Laura: I was super happy with how everything turned out because it was quite a smooth process overall. Almost all of the things we originally designed are part of the collection. So, it was overall a very enjoyable collection to work on. And then in the end, because of the different characters we used, it looks very consistent, while still having a lot of different things going on. It really stands out when it's all together on the table. 

 

 

Above: Folk Art Notebook Library

 

How do you envisage Paperchasers using this collection? 

Laura: Some items, like the pencil case and the jewellery box, are just lovely things that people would be happy to use because they're nice to have and to hold in your hands. And then there’s a lot of beautiful stationery I think people who love journaling or meditating or making gratitude lists would like. I think that kind of person would really enjoy using the notebooks we created for Folk Art. 

 

Do you think that this range also appeals to kids?

Laura: Yeah, I think girls from like maybe 10 to 12 could really love this as well. Especially the girls that are starting to get a bit tired of pink and fairies, and they want to feel like they're grown up now.  

 

What does Folk Art remind you of? What were you thinking of as you were designing it?

Meagan: Since I started at Paperchase, I've always loved the freedom we have to create. Here, we are so free to draw whatever we like. This was the closest opportunity I could get to draw storybook characters. When can you ever do that in a job now? It's amazing! I really wanted to tackle the storybook element of it. And when I look at it now, I'm really chuffed because it gives that feeling of magic you get from fairy tales in a grown-up way.  

 

 

Above: Laura Bertinelli, Midweight Designer

 

Are there any fun facts you would like to share about creating Folk Art?

Laura: I loved collaborating with Meagan. She designed all the assets and the illustrations, but then some products were in a shape we didn't think about, so she had to create new things, for the custom shapes that we were working on. We also got to innovate a lot! Spending plenty of time beforehand, researching interesting design details that we suggested to the buyers.   

 

What are your favourite products from Folk Art?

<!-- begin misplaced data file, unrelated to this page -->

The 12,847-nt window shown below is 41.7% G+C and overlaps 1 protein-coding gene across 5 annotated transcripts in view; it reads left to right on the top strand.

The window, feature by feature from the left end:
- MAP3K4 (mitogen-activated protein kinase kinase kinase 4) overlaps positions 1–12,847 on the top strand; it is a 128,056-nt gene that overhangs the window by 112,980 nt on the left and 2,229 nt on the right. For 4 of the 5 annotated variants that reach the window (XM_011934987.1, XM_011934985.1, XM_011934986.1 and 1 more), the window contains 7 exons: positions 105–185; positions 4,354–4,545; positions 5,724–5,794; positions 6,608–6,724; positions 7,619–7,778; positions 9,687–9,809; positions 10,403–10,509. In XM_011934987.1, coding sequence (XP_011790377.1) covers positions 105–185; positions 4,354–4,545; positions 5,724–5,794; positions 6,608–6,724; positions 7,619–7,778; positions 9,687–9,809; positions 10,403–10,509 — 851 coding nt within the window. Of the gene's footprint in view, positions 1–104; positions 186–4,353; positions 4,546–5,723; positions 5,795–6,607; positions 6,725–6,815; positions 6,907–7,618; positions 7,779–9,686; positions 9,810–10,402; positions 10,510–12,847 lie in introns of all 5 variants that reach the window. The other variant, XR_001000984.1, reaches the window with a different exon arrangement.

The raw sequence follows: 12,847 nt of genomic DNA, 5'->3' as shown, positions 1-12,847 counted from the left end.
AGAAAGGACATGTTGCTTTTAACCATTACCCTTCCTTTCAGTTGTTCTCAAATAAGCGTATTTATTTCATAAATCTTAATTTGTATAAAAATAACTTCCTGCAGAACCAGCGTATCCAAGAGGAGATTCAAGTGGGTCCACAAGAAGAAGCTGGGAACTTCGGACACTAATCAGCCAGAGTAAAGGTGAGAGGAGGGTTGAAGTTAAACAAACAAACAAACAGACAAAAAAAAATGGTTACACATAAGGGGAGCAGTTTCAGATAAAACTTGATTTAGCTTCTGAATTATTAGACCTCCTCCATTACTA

Laura: Definitely the notebook library. That is probably my favourite because it's something we've never done before. Having this set of case-bound notebooks in a really fancy box, covered in fabric with copper foil on the edges shows the extra effort we put into developing this range. It’s these tiny details that make so much difference. Each of the notebooks has a different name on the spine – one for 'thoughts', one for 'ideas' and so on. It's a very thoroughly developed design. For someone like me that likes writing, it’s one to appreciate.  

I also really like the fabric pencil case that has an embroidered fox on the front. It uses simple materials, like royal canvas, and then we added copper embroidery on top. It's simple yet very elegant.  

 

Meagan: My favourite product is either the little jewellery box (I think that's super cute) or the recipe file. It doesn’t have the animals on it, just the flowers with the foiling, so it's more paired back. It gives the feeling of the whimsical forest but can also translate into spring/summer as well, which is really good because it can be in your kitchen all year round. No matter when you pick it up, it'll be just as beautiful. 

 
Above: Meagan Wells, Print Designer 

 

Can you sum up Folk Art in three words?

Laura: It's difficult to pick only three. I would say that for me, it feels very dreamy and magical, and it feels also a bit nostalgic —reminiscent of fairy tales from childhood. 

 

Meagan: I would say luxurious, intricate and British. We tried to get as many British details in there as possible – like the woodland animals, leaves or other natural details, all of which can be found in England. It helps customers relate to the collection a bit more, and really shows that our products are designed in London.  

 

We hoped you enjoyed learning more about the creation of Folk Art. Discover the full collection for yourself here.